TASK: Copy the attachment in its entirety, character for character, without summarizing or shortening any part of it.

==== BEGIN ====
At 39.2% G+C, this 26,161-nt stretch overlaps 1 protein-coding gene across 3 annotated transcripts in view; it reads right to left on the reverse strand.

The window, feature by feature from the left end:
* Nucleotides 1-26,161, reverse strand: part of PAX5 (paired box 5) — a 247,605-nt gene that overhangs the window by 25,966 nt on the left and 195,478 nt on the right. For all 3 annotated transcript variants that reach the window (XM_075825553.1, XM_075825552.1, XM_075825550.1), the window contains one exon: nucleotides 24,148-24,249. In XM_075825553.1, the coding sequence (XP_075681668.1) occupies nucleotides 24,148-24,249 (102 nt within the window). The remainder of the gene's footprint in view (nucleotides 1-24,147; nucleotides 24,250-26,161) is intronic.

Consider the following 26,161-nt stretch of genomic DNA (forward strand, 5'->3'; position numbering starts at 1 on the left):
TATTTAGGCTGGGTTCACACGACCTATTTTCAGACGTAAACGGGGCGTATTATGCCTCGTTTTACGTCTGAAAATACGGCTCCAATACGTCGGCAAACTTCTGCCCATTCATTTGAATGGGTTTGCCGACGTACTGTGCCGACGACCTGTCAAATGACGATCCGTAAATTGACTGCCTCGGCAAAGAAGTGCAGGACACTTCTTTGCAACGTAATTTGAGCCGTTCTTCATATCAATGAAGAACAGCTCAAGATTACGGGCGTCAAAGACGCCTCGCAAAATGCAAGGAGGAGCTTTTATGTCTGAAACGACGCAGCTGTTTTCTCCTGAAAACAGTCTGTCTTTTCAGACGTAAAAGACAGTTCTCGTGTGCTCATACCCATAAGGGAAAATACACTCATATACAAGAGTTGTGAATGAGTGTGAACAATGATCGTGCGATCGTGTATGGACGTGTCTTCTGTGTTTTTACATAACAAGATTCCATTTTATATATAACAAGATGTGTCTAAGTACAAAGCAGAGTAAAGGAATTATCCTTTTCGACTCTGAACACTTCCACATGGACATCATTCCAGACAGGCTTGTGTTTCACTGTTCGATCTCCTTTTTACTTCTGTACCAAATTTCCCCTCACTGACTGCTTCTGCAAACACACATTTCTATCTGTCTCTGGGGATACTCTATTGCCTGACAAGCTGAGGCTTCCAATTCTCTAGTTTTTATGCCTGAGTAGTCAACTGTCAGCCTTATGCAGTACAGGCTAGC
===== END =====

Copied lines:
At 39.2% G+C, this 26,161-nt stretch overlaps 1 protein-coding gene across 3 annotated transcripts in view; it reads right to left on the reverse strand.

The window, feature by feature from the left end:
* Nucleotides 1-26,161, reverse strand: part of PAX5 (paired box 5) — a 247,605-nt gene that overhangs the window by 25,966 nt on the left and 195,478 nt on the right. For all 3 annotated transcript variants that reach the window (XM_075825553.1, XM_075825552.1, XM_075825550.1), the window contains one exon: nucleotides 24,148-24,249. In XM_075825553.1, the coding sequence (XP_075681668.1) occupies nucleotides 24,148-24,249 (102 nt within the window). The remainder of the gene's footprint in view (nucleotides 1-24,147; nucleotides 24,250-26,161) is intronic.

Consider the following 26,161-nt stretch of genomic DNA (forward strand, 5'->3'; position numbering starts at 1 on the left):
TATTTAGGCTGGGTTCACACGACCTATTTTCAGACGTAAACGGGGCGTATTATGCCTCGTTTTACGTCTGAAAATACGGCTCCAATACGTCGGCAAACTTCTGCCCATTCATTTGAATGGGTTTGCCGACGTACTGTGCCGACGACCTGTCAAATGACGATCCGTAAATTGACTGCCTCGGCAAAGAAGTGCAGGACACTTCTTTGCAACGTAATTTGAGCCGTTCTTCATATCAATGAAGAACAGCTCAAGATTACGGGCGTCAAAGACGCCTCGCAAAATGCAAGGAGGAGCTTTTATGTCTGAAACGACGCAGCTGTTTTCTCCTGAAAACAGTCTGTCTTTTCAGACGTAAAAGACAGTTCTCGTGTGCTCATACCCATAAGGGAAAATACACTCATATACAAGAGTTGTGAATGAGTGTGAACAATGATCGTGCGATCGTGTATGGACGTGTCTTCTGTGTTTTTACATAACAAGATTCCATTTTATATATAACAAGATGTGTCTAAGTACAAAGCAGAGTAAAGGAATTATCCTTTTCGACTCTGAACACTTCCACATGGACATCATTCCAGACAGGCTTGTGTTTCACTGTTCGATCTCCTTTTTACTTCTGTACCAAATTTCCCCTCACTGACTGCTTCTGCAAACACACATTTCTATCTGTCTCTGGGGATACTCTATTGCCTGACAAGCTGAGGCTTCCAATTCTCTAGTTTTTATGCCTGAGTAGTCAACTGTCAGCCTTATGCAGTACAGGCTAGC